Easily, Emerson Lake and Palmer at Montreal's 60,000-seat Olympic Stadium in 1977. I wasn't even a fan, but I was working for one of the sponsors so the tickets were free. The group was pretentious, the orchestration over the top, the sound system was terrible. Somehow, they managed to get a live album out of that performance, so at least someone left the stadium happy.

    Howard Jones at Canada's Wonderland, circa 1986, was pretty awful.  It's not good when a concert makes you realize that a singer you thought you loved actually has no talent.

    Jack Johnson opening for Ben Harper, Long Island, around 2003, was also pretty lame.  I thought I liked his music, but his opening set bored me to tears.  My opinion of that overrated singer hasn't improved since.

    that's a shame. i really enjoy jack johnson's music. not mindblowing arrangements or anything but he almost always puts out sweet, melancholy stuff that gets me all nostalgic and in a pensive mood, which i like

    That's how I felt about him, until I saw him in concert.  All I can recommend is -- don't spoil it by seeing him live.  Or if you really want to see him live, smoke a fattie beforehand.  He obviously did.

    i've seen some awful ones, including a Styx reunion tour. But probably the worst was at a Fourth of July concert, during St Louis VIP Parade, when REO Speedwagon took the stage. At one point they forgot the lyrics, but the lead singer screamed 'We may not remember the words, but we still know how to ROCK!' Or, not.

    Y'know how Genghis shouldn't ever have mentioned Survivor? There are bands which you just really really shouldn't mention. Ever. Not even in quizzes. Stanx & REO Shitwagon fer instance.

    Yes, you can mention Gwar.

    Survivor, opening for REO Speedwagon at the Taste of Chicago in 2000.

    What I remember is that everybody watching was around 30--absolutely no age diversity. And also, it was free, so Genghis is still a bigger dork.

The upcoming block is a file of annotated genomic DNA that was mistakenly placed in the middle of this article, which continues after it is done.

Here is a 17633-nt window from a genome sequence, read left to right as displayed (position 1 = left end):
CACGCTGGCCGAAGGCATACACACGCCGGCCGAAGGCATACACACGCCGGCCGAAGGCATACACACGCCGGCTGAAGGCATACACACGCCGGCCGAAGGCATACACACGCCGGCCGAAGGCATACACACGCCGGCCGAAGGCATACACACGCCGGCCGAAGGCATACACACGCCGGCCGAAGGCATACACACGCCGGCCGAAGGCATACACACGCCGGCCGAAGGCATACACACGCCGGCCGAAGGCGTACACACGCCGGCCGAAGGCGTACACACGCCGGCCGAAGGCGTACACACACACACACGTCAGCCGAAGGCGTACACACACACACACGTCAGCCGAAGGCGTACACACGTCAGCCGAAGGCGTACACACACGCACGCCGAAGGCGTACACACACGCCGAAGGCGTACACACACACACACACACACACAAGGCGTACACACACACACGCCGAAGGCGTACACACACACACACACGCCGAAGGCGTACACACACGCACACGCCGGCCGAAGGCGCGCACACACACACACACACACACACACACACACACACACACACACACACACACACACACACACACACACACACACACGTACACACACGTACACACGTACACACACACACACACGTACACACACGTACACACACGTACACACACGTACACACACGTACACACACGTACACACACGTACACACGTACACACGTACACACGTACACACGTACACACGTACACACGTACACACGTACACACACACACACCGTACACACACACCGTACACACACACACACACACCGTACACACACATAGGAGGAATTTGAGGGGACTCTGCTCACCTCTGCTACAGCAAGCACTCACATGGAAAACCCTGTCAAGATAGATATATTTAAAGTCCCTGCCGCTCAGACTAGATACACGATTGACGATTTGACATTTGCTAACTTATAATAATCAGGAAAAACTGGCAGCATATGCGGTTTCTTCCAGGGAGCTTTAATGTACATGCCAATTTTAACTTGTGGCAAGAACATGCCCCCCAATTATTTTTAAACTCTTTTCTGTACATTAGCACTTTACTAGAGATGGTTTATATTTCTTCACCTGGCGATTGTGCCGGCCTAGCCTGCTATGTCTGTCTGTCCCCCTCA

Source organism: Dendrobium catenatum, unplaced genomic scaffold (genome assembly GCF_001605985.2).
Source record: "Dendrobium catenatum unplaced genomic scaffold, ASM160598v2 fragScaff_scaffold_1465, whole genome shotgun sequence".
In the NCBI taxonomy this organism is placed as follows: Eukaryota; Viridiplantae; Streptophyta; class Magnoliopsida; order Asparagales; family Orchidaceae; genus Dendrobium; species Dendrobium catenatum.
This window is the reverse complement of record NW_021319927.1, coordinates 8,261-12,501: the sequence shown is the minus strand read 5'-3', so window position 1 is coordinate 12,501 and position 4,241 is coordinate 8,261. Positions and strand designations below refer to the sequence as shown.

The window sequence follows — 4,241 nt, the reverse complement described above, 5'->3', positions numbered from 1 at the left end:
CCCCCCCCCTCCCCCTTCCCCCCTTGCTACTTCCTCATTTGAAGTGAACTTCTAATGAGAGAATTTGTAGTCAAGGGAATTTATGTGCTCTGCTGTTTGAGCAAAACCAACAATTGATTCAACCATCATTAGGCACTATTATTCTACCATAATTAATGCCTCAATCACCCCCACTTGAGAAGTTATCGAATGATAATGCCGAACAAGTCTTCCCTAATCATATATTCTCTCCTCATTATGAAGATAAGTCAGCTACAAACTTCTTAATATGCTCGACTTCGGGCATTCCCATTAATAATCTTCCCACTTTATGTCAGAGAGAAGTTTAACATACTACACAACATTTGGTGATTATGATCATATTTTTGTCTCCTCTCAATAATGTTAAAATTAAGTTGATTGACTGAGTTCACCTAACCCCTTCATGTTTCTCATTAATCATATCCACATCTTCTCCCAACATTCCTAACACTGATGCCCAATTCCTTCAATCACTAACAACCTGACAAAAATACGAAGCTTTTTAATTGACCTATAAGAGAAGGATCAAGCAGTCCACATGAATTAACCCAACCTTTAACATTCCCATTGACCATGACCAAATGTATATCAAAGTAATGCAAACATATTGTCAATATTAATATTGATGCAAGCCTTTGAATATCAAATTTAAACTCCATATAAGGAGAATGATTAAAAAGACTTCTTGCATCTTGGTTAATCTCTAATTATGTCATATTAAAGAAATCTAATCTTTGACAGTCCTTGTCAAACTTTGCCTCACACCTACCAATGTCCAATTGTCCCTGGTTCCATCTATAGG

4) Who haven't you seen perform at a concert but wish you could have?

    Bright Eyes, like 7 years ago. We arrived in the neighborhood really early but figured that no one had heard of him, so we took our time getting something to eat first. By the time we returned, it was sold out of course.

    Janis Joplin, when she was still with Big Brother and the Holding Company. I actually had advance tickets to a concert at the Fillmore (maybe it was the Avalon) in I guess fall of 1968. At what now seems like the last minute, Big Brother cancelled (Joplin was on the verge of leaving) and Jefferson Airplane stepped in. I'd already seen the Airplane; I wanted to see Janis live. I never did.

    For some reason, I keep missing Leonard Cohen whenever he revisits his home town. I've got the DVD of his London shows, but want to see him live at least once.

    U2, Indigo Girls, Prince

    5) What's the best opening band you've seen? Do you usually arrive at a concert in time to see the opening bands?

    I can't even remember. It's almost always a disappointment. I try to avoid them, but it's always hard to know when the headliners come on. Why don't they publish that?